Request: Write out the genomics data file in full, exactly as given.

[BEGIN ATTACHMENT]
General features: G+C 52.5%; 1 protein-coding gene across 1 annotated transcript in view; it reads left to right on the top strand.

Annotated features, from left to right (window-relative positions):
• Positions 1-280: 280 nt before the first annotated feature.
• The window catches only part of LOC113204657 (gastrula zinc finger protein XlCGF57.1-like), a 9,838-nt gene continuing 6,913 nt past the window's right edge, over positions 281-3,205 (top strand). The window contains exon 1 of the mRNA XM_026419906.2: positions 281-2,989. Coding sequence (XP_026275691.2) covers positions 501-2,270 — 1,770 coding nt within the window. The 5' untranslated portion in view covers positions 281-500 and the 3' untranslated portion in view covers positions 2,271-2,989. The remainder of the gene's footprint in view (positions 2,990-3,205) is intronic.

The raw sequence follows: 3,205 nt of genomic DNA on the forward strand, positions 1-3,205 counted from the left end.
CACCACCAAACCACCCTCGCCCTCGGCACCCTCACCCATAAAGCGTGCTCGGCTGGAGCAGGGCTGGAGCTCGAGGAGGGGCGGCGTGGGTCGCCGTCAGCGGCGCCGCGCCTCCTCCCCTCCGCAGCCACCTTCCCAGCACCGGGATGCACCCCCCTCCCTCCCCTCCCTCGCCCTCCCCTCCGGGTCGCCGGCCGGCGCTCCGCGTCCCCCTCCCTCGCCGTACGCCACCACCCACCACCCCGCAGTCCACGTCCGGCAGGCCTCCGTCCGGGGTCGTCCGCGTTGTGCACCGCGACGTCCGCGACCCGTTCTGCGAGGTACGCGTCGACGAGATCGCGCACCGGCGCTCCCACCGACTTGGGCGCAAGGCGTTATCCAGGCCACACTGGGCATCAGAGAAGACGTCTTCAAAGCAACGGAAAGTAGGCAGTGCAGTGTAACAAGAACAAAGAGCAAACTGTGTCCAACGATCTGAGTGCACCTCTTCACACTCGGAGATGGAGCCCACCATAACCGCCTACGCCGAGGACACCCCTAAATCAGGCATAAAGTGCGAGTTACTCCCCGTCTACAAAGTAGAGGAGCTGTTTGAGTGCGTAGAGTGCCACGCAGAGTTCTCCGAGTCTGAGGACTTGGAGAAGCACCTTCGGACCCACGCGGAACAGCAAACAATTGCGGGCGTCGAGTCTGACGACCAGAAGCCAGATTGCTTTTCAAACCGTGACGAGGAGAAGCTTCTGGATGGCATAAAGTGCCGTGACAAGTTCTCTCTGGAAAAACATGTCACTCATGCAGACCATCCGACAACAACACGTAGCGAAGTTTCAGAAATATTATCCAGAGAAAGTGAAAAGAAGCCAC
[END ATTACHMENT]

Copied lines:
General features: G+C 52.5%; 1 protein-coding gene across 1 annotated transcript in view; it reads left to right on the top strand.

Annotated features, from left to right (window-relative positions):
• Positions 1-280: 280 nt before the first annotated feature.
• The window catches only part of LOC113204657 (gastrula zinc finger protein XlCGF57.1-like), a 9,838-nt gene continuing 6,913 nt past the window's right edge, over positions 281-3,205 (top strand). The window contains exon 1 of the mRNA XM_026419906.2: positions 281-2,989. Coding sequence (XP_026275691.2) covers positions 501-2,270 — 1,770 coding nt within the window. The 5' untranslated portion in view covers positions 281-500 and the 3' untranslated portion in view covers positions 2,271-2,989. The remainder of the gene's footprint in view (positions 2,990-3,205) is intronic.

The raw sequence follows: 3,205 nt of genomic DNA on the forward strand, positions 1-3,205 counted from the left end.
CACCACCAAACCACCCTCGCCCTCGGCACCCTCACCCATAAAGCGTGCTCGGCTGGAGCAGGGCTGGAGCTCGAGGAGGGGCGGCGTGGGTCGCCGTCAGCGGCGCCGCGCCTCCTCCCCTCCGCAGCCACCTTCCCAGCACCGGGATGCACCCCCCTCCCTCCCCTCCCTCGCCCTCCCCTCCGGGTCGCCGGCCGGCGCTCCGCGTCCCCCTCCCTCGCCGTACGCCACCACCCACCACCCCGCAGTCCACGTCCGGCAGGCCTCCGTCCGGGGTCGTCCGCGTTGTGCACCGCGACGTCCGCGACCCGTTCTGCGAGGTACGCGTCGACGAGATCGCGCACCGGCGCTCCCACCGACTTGGGCGCAAGGCGTTATCCAGGCCACACTGGGCATCAGAGAAGACGTCTTCAAAGCAACGGAAAGTAGGCAGTGCAGTGTAACAAGAACAAAGAGCAAACTGTGTCCAACGATCTGAGTGCACCTCTTCACACTCGGAGATGGAGCCCACCATAACCGCCTACGCCGAGGACACCCCTAAATCAGGCATAAAGTGCGAGTTACTCCCCGTCTACAAAGTAGAGGAGCTGTTTGAGTGCGTAGAGTGCCACGCAGAGTTCTCCGAGTCTGAGGACTTGGAGAAGCACCTTCGGACCCACGCGGAACAGCAAACAATTGCGGGCGTCGAGTCTGACGACCAGAAGCCAGATTGCTTTTCAAACCGTGACGAGGAGAAGCTTCTGGATGGCATAAAGTGCCGTGACAAGTTCTCTCTGGAAAAACATGTCACTCATGCAGACCATCCGACAACAACACGTAGCGAAGTTTCAGAAATATTATCCAGAGAAAGTGAAAAGAAGCCAC